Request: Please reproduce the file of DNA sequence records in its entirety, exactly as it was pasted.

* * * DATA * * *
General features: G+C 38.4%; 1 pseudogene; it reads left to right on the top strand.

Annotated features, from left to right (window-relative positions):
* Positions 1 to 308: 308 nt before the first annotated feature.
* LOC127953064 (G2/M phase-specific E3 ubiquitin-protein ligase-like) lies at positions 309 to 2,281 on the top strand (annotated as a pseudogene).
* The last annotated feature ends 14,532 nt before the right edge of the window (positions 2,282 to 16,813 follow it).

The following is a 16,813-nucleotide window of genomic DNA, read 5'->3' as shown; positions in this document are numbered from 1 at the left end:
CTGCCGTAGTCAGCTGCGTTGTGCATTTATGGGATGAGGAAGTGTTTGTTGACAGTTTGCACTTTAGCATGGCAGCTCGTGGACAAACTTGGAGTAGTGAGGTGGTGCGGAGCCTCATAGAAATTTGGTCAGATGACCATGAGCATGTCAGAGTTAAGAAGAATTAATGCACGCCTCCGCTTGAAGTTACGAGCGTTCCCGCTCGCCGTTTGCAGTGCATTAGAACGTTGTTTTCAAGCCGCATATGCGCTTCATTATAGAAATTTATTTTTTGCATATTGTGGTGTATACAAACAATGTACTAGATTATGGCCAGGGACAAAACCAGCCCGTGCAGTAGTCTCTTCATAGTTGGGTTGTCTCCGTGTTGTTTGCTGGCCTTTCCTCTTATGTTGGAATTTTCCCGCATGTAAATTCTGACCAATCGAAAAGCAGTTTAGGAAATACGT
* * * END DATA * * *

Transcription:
General features: G+C 38.4%; 1 pseudogene; it reads left to right on the top strand.

Annotated features, from left to right (window-relative positions):
* Positions 1 to 308: 308 nt before the first annotated feature.
* LOC127953064 (G2/M phase-specific E3 ubiquitin-protein ligase-like) lies at positions 309 to 2,281 on the top strand (annotated as a pseudogene).
* The last annotated feature ends 14,532 nt before the right edge of the window (positions 2,282 to 16,813 follow it).

The following is a 16,813-nucleotide window of genomic DNA, read 5'->3' as shown; positions in this document are numbered from 1 at the left end:
CTGCCGTAGTCAGCTGCGTTGTGCATTTATGGGATGAGGAAGTGTTTGTTGACAGTTTGCACTTTAGCATGGCAGCTCGTGGACAAACTTGGAGTAGTGAGGTGGTGCGGAGCCTCATAGAAATTTGGTCAGATGACCATGAGCATGTCAGAGTTAAGAAGAATTAATGCACGCCTCCGCTTGAAGTTACGAGCGTTCCCGCTCGCCGTTTGCAGTGCATTAGAACGTTGTTTTCAAGCCGCATATGCGCTTCATTATAGAAATTTATTTTTTGCATATTGTGGTGTATACAAACAATGTACTAGATTATGGCCAGGGACAAAACCAGCCCGTGCAGTAGTCTCTTCATAGTTGGGTTGTCTCCGTGTTGTTTGCTGGCCTTTCCTCTTATGTTGGAATTTTCCCGCATGTAAATTCTGACCAATCGAAAAGCAGTTTAGGAAATACGT